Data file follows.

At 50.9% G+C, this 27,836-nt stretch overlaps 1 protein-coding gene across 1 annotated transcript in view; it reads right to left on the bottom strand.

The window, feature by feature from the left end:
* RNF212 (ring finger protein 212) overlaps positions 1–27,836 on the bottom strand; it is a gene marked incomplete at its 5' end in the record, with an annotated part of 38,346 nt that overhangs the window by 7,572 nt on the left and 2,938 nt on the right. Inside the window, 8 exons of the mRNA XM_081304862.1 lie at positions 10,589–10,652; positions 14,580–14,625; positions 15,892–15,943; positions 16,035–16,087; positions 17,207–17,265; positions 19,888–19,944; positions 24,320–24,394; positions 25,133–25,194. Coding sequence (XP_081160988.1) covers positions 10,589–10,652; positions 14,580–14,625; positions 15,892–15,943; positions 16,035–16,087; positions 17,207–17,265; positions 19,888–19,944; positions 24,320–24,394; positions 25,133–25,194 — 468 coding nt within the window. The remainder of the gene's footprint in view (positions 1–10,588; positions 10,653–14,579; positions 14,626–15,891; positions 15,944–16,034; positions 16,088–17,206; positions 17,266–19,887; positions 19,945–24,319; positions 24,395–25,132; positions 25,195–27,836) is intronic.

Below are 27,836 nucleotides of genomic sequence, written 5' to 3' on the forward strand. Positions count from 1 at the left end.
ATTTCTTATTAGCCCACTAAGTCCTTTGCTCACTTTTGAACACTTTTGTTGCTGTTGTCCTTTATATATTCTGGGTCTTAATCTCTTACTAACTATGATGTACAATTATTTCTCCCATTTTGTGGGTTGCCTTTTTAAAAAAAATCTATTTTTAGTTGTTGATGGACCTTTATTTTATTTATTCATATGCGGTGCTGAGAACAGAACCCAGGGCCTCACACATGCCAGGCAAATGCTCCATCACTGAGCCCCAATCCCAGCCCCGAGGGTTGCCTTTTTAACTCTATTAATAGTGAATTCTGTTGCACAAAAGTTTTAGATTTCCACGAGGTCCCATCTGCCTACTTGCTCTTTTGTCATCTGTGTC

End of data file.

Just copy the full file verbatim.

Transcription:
At 50.9% G+C, this 27,836-nt stretch overlaps 1 protein-coding gene across 1 annotated transcript in view; it reads right to left on the bottom strand.

The window, feature by feature from the left end:
* RNF212 (ring finger protein 212) overlaps positions 1–27,836 on the bottom strand; it is a gene marked incomplete at its 5' end in the record, with an annotated part of 38,346 nt that overhangs the window by 7,572 nt on the left and 2,938 nt on the right. Inside the window, 8 exons of the mRNA XM_081304862.1 lie at positions 10,589–10,652; positions 14,580–14,625; positions 15,892–15,943; positions 16,035–16,087; positions 17,207–17,265; positions 19,888–19,944; positions 24,320–24,394; positions 25,133–25,194. Coding sequence (XP_081160988.1) covers positions 10,589–10,652; positions 14,580–14,625; positions 15,892–15,943; positions 16,035–16,087; positions 17,207–17,265; positions 19,888–19,944; positions 24,320–24,394; positions 25,133–25,194 — 468 coding nt within the window. The remainder of the gene's footprint in view (positions 1–10,588; positions 10,653–14,579; positions 14,626–15,891; positions 15,944–16,034; positions 16,088–17,206; positions 17,266–19,887; positions 19,945–24,319; positions 24,395–25,132; positions 25,195–27,836) is intronic.

Below are 27,836 nucleotides of genomic sequence, written 5' to 3' on the forward strand. Positions count from 1 at the left end.
ATTTCTTATTAGCCCACTAAGTCCTTTGCTCACTTTTGAACACTTTTGTTGCTGTTGTCCTTTATATATTCTGGGTCTTAATCTCTTACTAACTATGATGTACAATTATTTCTCCCATTTTGTGGGTTGCCTTTTTAAAAAAAATCTATTTTTAGTTGTTGATGGACCTTTATTTTATTTATTCATATGCGGTGCTGAGAACAGAACCCAGGGCCTCACACATGCCAGGCAAATGCTCCATCACTGAGCCCCAATCCCAGCCCCGAGGGTTGCCTTTTTAACTCTATTAATAGTGAATTCTGTTGCACAAAAGTTTTAGATTTCCACGAGGTCCCATCTGCCTACTTGCTCTTTTGTCATCTGTGTC